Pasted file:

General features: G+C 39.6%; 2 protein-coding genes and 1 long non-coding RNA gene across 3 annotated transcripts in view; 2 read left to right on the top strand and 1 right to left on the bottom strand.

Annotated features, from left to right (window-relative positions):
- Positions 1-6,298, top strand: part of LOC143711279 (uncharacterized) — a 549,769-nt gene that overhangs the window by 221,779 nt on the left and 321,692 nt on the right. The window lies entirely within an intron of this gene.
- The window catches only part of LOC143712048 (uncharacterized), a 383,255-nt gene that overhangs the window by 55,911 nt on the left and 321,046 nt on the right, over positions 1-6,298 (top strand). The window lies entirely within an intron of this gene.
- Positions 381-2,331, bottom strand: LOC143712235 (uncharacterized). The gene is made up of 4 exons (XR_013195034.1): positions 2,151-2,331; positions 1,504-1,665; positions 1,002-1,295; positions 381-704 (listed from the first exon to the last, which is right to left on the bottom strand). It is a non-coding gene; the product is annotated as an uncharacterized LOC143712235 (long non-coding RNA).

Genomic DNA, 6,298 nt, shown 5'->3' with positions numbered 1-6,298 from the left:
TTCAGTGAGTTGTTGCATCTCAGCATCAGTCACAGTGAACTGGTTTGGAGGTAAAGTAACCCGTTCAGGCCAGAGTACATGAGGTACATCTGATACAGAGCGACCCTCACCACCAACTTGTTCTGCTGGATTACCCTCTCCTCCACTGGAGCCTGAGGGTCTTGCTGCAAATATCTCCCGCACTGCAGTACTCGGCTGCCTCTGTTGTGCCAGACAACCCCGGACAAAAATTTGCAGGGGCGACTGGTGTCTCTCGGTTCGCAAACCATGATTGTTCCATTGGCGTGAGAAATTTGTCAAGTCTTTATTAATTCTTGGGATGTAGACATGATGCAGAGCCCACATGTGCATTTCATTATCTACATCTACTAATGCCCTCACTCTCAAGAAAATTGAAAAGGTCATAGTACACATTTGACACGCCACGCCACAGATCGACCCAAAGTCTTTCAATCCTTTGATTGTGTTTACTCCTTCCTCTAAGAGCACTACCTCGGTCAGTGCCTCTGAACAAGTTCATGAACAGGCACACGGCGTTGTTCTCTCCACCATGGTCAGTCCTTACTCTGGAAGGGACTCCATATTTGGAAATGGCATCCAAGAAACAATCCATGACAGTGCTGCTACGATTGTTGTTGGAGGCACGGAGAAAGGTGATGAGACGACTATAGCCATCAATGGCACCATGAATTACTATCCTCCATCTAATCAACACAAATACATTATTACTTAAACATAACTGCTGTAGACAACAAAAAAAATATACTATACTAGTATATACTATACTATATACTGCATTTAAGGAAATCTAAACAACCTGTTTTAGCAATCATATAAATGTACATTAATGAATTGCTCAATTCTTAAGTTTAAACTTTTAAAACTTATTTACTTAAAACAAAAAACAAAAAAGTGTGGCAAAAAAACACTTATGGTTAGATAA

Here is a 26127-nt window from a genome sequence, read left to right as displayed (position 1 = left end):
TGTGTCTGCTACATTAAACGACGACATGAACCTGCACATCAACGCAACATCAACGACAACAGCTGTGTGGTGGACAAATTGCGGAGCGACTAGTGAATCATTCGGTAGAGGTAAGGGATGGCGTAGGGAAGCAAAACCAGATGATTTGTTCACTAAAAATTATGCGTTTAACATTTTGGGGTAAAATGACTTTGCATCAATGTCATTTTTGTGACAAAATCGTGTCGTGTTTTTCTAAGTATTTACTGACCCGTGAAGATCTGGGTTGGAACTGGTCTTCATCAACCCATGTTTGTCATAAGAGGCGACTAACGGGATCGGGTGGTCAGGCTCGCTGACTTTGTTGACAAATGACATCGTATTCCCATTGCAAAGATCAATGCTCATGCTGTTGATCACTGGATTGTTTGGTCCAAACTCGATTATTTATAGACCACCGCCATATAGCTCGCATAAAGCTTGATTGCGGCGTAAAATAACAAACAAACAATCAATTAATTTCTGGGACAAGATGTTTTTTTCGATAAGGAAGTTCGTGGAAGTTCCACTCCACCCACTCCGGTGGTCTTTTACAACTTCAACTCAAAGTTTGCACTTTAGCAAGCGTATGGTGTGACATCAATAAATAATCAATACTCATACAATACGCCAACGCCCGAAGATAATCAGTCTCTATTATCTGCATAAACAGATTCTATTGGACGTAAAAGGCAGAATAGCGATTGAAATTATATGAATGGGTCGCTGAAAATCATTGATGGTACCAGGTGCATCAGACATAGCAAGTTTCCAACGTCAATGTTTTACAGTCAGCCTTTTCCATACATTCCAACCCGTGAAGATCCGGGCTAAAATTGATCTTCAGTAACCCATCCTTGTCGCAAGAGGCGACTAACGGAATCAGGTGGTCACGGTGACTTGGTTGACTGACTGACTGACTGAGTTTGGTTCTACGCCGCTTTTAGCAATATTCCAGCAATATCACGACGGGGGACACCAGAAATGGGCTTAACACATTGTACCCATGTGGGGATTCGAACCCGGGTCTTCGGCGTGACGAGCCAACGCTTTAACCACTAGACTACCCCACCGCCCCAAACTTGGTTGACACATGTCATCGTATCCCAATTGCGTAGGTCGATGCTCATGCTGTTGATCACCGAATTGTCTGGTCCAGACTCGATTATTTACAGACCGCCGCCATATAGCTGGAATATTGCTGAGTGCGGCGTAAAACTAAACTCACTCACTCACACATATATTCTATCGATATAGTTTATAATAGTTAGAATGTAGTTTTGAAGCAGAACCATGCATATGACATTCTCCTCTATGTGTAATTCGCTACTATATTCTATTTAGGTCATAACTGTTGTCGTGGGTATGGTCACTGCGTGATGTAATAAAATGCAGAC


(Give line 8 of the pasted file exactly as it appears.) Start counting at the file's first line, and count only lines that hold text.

Here is a 26127-nt window from a genome sequence, read left to right as displayed (position 1 = left end):